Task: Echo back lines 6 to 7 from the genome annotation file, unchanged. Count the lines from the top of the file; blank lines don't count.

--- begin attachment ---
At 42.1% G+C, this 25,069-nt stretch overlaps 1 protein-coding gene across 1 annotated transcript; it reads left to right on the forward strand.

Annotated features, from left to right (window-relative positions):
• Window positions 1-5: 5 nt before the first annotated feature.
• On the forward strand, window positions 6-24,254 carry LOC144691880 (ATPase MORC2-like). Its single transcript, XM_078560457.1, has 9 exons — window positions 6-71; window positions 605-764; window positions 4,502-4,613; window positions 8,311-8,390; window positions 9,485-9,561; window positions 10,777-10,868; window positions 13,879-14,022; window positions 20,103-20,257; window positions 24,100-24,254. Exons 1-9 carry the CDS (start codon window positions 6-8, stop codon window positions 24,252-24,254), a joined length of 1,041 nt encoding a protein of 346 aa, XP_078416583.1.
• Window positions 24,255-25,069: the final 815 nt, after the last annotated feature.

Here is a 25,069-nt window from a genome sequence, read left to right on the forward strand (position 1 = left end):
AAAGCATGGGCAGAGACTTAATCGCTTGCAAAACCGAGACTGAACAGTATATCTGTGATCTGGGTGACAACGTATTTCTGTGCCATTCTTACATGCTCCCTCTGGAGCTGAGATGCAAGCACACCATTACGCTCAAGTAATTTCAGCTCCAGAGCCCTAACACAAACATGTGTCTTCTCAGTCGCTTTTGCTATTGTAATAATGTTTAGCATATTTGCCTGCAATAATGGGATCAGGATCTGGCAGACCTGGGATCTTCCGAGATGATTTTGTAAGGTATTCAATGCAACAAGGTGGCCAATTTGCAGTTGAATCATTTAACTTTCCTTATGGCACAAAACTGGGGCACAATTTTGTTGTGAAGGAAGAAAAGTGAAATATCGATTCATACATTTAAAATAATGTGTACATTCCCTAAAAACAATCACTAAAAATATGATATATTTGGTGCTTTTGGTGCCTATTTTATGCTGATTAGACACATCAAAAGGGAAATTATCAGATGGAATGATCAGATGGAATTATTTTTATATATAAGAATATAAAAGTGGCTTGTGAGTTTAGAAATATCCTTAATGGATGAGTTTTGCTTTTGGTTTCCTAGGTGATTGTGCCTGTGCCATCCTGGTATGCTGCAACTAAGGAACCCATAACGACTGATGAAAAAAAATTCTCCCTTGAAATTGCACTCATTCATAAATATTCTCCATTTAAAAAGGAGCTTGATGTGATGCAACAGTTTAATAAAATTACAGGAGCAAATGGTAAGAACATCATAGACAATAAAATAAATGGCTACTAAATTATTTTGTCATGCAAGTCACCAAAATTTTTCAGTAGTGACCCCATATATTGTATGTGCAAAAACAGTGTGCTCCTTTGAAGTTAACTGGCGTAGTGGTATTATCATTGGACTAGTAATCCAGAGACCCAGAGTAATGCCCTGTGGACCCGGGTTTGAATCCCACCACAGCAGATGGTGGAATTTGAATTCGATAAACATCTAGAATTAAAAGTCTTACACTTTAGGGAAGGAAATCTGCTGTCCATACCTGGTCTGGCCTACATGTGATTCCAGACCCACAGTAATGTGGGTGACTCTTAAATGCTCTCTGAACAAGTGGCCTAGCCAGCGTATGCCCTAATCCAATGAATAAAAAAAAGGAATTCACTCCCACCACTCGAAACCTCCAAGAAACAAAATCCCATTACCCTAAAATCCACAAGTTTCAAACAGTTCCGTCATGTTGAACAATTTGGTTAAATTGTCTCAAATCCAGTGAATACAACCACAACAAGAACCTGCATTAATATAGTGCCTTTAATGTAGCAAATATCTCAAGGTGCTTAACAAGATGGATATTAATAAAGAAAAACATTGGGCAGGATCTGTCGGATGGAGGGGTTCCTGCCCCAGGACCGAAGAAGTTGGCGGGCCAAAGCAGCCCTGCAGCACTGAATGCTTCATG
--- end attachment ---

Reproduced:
Here is a 25,069-nt window from a genome sequence, read left to right on the forward strand (position 1 = left end):
AAAGCATGGGCAGAGACTTAATCGCTTGCAAAACCGAGACTGAACAGTATATCTGTGATCTGGGTGACAACGTATTTCTGTGCCATTCTTACATGCTCCCTCTGGAGCTGAGATGCAAGCACACCATTACGCTCAAGTAATTTCAGCTCCAGAGCCCTAACACAAACATGTGTCTTCTCAGTCGCTTTTGCTATTGTAATAATGTTTAGCATATTTGCCTGCAATAATGGGATCAGGATCTGGCAGACCTGGGATCTTCCGAGATGATTTTGTAAGGTATTCAATGCAACAAGGTGGCCAATTTGCAGTTGAATCATTTAACTTTCCTTATGGCACAAAACTGGGGCACAATTTTGTTGTGAAGGAAGAAAAGTGAAATATCGATTCATACATTTAAAATAATGTGTACATTCCCTAAAAACAATCACTAAAAATATGATATATTTGGTGCTTTTGGTGCCTATTTTATGCTGATTAGACACATCAAAAGGGAAATTATCAGATGGAATGATCAGATGGAATTATTTTTATATATAAGAATATAAAAGTGGCTTGTGAGTTTAGAAATATCCTTAATGGATGAGTTTTGCTTTTGGTTTCCTAGGTGATTGTGCCTGTGCCATCCTGGTATGCTGCAACTAAGGAACCCATAACGACTGATGAAAAAAAATTCTCCCTTGAAATTGCACTCATTCATAAATATTCTCCATTTAAAAAGGAGCTTGATGTGATGCAACAGTTTAATAAAATTACAGGAGCAAATGGTAAGAACATCATAGACAATAAAATAAATGGCTACTAAATTATTTTGTCATGCAAGTCACCAAAATTTTTCAGTAGTGACCCCATATATTGTATGTGCAAAAACAGTGTGCTCCTTTGAAGTTAACTGGCGTAGTGGTATTATCATTGGACTAGTAATCCAGAGACCCAGAGTAATGCCCTGTGGACCCGGGTTTGAATCCCACCACAGCAGATGGTGGAATTTGAATTCGATAAACATCTAGAATTAAAAGTCTTACACTTTAGGGAAGGAAATCTGCTGTCCATACCTGGTCTGGCCTACATGTGATTCCAGACCCACAGTAATGTGGGTGACTCTTAAATGCTCTCTGAACAAGTGGCCTAGCCAGCGTATGCCCTAATCCAATGAATAAAAAAAAGGAATTCACTCCCACCACTCGAAACCTCCAAGAAACAAAATCCCATTACCCTAAAATCCACAAGTTTCAAACAGTTCCGTCATGTTGAACAATTTGGTTAAATTGTCTCAAATCCAGTGAATACAACCACAACAAGAACCTGCATTAATATAGTGCCTTTAATGTAGCAAATATCTCAAGGTGCTTAACAAGATGGATATTAATAAAGAAAAACATTGGGCAGGATCTGTCGGATGGAGGGGTTCCTGCCCCAGGACCGAAGAAGTTGGCGGGCCAAAGCAGCCCTGCAGCACTGAATGCTTCATG